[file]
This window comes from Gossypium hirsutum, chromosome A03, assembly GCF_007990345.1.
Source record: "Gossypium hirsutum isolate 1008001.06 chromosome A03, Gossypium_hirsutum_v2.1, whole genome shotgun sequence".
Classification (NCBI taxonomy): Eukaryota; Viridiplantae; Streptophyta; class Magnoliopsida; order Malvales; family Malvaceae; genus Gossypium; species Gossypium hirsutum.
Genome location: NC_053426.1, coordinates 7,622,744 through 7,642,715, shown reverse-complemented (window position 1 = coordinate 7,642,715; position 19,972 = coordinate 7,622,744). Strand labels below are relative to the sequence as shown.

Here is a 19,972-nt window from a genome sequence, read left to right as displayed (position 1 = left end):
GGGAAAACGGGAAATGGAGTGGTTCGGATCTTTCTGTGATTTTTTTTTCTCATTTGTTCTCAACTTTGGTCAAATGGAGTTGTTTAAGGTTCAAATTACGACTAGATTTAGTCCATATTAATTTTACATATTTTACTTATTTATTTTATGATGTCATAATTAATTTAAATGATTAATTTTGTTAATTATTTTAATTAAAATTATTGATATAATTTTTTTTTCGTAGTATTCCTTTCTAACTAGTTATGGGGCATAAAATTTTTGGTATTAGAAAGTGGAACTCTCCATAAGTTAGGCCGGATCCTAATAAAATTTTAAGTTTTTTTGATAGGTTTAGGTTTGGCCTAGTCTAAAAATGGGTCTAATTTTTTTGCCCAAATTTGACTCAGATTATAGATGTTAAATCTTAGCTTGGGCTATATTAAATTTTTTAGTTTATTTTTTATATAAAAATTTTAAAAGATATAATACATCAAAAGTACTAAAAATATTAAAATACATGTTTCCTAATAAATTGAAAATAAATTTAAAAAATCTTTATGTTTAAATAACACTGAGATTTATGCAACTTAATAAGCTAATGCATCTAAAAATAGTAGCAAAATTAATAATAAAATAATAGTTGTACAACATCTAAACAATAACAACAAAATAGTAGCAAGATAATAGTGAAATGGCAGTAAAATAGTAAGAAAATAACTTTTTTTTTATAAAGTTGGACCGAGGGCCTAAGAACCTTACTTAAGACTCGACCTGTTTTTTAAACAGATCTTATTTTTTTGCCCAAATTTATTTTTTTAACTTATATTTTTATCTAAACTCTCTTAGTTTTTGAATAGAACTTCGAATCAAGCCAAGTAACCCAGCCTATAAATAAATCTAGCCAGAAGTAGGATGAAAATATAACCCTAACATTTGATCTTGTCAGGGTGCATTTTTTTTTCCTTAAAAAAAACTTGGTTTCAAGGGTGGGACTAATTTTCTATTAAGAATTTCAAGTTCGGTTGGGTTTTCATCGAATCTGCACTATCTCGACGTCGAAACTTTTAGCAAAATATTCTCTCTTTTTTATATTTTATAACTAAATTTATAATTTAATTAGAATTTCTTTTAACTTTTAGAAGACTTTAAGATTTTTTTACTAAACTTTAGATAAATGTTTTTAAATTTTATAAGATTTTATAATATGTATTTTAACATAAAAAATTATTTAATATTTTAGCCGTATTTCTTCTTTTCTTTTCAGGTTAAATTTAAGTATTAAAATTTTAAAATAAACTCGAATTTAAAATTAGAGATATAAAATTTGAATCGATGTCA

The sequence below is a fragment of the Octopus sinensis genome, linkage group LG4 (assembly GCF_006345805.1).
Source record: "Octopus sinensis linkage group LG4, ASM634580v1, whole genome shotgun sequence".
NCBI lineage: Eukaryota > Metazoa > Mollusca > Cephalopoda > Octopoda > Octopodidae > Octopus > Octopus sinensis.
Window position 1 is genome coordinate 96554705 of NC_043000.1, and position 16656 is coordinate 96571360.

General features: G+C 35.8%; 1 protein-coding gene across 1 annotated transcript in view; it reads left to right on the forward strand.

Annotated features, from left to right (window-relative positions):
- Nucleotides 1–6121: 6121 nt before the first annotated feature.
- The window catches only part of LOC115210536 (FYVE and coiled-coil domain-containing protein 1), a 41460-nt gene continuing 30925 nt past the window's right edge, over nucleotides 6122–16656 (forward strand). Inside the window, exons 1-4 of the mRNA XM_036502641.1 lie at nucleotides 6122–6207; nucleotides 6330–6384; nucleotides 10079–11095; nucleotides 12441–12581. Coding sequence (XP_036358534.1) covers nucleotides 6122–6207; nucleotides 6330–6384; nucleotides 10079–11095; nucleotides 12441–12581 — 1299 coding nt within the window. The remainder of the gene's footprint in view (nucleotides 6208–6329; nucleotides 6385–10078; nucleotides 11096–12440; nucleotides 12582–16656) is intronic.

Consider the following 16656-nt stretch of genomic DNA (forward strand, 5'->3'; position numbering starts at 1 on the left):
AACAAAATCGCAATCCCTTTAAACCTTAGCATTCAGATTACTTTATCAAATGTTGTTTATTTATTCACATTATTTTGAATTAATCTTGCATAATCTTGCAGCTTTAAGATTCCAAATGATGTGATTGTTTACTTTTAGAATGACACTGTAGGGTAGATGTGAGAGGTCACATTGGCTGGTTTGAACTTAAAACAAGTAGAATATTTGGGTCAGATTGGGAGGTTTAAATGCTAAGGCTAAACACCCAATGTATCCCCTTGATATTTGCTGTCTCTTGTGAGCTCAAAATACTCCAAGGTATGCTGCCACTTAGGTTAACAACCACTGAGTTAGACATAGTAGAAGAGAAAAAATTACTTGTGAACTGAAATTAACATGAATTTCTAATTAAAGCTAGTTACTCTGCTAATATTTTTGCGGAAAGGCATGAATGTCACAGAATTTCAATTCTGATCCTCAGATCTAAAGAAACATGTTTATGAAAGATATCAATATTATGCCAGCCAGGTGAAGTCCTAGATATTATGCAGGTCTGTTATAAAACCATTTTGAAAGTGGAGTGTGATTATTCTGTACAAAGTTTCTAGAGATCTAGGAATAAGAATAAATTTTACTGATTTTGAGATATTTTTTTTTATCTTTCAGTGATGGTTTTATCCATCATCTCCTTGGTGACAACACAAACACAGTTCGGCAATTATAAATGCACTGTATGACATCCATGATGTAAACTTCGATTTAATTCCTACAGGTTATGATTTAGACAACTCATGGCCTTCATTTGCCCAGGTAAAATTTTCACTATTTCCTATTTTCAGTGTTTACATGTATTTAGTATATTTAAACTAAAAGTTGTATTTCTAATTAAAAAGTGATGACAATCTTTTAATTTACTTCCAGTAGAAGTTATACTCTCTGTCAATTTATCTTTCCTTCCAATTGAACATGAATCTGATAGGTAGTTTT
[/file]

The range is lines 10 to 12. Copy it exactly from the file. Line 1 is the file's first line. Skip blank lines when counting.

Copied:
Window position 1 is genome coordinate 96554705 of NC_043000.1, and position 16656 is coordinate 96571360.

General features: G+C 35.8%; 1 protein-coding gene across 1 annotated transcript in view; it reads left to right on the forward strand.

Annotated features, from left to right (window-relative positions):